How is it defined?
Homework is intended to give students opportunities to review work and practise skills taught in class, study for assessments, and prepare for upcoming lessons (Epstein & Van Voorhis, 2001). Educators can create effective homework assignments for all learners by setting clear goals and expectations for homework that are communicated to both students and parents (Carr, 2013).
The Learning Bar’s framework on student engagement includes measures of social, institutional, and intellectual engagement. Institutional engagement refers to active participation in the formal requirements for school success, such as valuing schooling outcomes, attendance, student behaviour, positive homework behaviour, and homework time.
Why is it important?
- Well-designed and properly implemented homework assignments can effectively reinforce classroom learning (Carr, 2013).
- Homework time in early years facilitates the development of study skills (Cooper, Lindsay, Nye, & Greathouse, 1998).
- There is a positive association between time spent on homework and student achievement (Cooper, Robinson, & Patall, 2006).
- Homework time is most closely associated with achievement in secondary schooling (Cooper & Valentine, 2001).
How do we measure it?
In Tell Them From Me®, in both the primary and secondary school surveys, students are asked to indicate how much time they spend on a typical week-day doing homework or studying. The results are reported as “the average number of hours per day spent doing homework”.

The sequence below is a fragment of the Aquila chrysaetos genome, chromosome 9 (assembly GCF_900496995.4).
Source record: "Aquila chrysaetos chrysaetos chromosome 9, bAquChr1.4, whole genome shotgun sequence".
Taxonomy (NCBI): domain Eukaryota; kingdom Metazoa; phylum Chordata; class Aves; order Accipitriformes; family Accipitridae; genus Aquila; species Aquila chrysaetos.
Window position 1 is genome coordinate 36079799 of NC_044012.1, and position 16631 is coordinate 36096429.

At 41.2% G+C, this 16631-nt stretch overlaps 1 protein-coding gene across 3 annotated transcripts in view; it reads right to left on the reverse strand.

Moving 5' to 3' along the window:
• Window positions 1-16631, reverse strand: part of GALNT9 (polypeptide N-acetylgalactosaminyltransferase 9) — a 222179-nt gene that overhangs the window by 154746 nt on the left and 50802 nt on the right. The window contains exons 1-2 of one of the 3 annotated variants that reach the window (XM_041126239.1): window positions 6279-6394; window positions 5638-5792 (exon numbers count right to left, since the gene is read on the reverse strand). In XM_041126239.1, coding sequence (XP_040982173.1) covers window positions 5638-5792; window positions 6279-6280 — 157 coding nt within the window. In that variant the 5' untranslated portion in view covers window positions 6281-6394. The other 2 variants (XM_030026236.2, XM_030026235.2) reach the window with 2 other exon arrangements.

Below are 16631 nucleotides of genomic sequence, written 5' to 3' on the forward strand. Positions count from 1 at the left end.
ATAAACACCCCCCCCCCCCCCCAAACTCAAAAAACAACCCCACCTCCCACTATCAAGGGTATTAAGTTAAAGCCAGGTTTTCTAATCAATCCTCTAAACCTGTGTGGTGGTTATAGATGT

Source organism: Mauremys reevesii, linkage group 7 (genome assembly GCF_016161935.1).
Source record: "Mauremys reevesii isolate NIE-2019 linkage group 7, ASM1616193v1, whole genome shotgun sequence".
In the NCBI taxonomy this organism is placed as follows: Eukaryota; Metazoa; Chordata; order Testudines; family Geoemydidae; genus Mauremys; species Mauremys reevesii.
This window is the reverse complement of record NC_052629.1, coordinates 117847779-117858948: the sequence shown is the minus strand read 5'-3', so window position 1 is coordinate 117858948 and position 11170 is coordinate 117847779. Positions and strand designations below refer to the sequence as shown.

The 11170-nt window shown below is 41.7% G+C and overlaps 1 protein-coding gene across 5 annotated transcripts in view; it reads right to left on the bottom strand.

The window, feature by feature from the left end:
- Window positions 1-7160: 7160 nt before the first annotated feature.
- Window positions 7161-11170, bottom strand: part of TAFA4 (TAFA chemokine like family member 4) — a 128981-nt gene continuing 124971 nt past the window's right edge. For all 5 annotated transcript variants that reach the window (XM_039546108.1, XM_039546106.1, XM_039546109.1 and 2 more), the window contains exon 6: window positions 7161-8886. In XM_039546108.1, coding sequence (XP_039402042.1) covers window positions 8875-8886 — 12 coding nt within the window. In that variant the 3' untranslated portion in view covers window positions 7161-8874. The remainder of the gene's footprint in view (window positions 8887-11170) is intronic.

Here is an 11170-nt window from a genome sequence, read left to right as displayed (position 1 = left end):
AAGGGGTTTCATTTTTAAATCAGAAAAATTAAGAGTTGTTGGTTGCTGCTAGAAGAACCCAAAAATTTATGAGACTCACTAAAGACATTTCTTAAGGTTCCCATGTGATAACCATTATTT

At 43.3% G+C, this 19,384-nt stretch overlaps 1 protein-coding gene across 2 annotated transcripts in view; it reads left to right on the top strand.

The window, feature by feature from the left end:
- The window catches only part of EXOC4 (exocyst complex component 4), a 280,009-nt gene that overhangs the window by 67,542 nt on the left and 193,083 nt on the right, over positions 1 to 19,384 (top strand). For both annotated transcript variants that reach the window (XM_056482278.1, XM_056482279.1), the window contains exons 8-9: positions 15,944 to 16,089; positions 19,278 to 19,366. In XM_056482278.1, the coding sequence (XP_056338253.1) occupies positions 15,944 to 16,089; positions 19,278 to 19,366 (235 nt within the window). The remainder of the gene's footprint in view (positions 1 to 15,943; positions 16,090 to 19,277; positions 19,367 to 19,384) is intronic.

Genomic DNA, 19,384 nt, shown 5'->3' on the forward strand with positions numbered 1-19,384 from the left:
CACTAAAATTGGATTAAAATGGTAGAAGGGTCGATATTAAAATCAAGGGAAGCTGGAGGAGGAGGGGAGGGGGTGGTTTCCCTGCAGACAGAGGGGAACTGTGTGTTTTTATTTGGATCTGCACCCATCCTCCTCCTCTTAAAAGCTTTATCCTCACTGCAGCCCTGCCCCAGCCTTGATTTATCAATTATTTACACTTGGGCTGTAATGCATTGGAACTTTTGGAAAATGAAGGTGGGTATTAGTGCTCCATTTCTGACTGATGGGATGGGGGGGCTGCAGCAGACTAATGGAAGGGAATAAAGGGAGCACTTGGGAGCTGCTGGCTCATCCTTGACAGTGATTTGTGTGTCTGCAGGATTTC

Carr, N. S. (2013). Increasing the effectiveness of homework for all learners in the inclusive classroom. School Community Journal, 23(1), 169-182.
Cooper, H., Lindsay, J. J., Nye, B., & Greathouse, S. (1998). Relationships among attitudes about homework, amount of homework assigned and completed, and student achievement. Journal of Educational Psychology, 90(1), 70-83.
Cooper, H., Robinson, J. C., & Patall, E. A. (2006). Does homework improve academic achievement? A synthesis of research, 1987–2003. Review of Educational Research, 76(1), 1-62.
Cooper, H., & Valentine, J.C. (2001). Using research to answer practical questions about homework. Educational Psychologist, 36(3), 143-153.
Epstein, J. L., & Van Voorhis, F. L. (2001). More than minutes: Teachers' roles in designing homework. Educational Psychologist, 36(3), 181-193.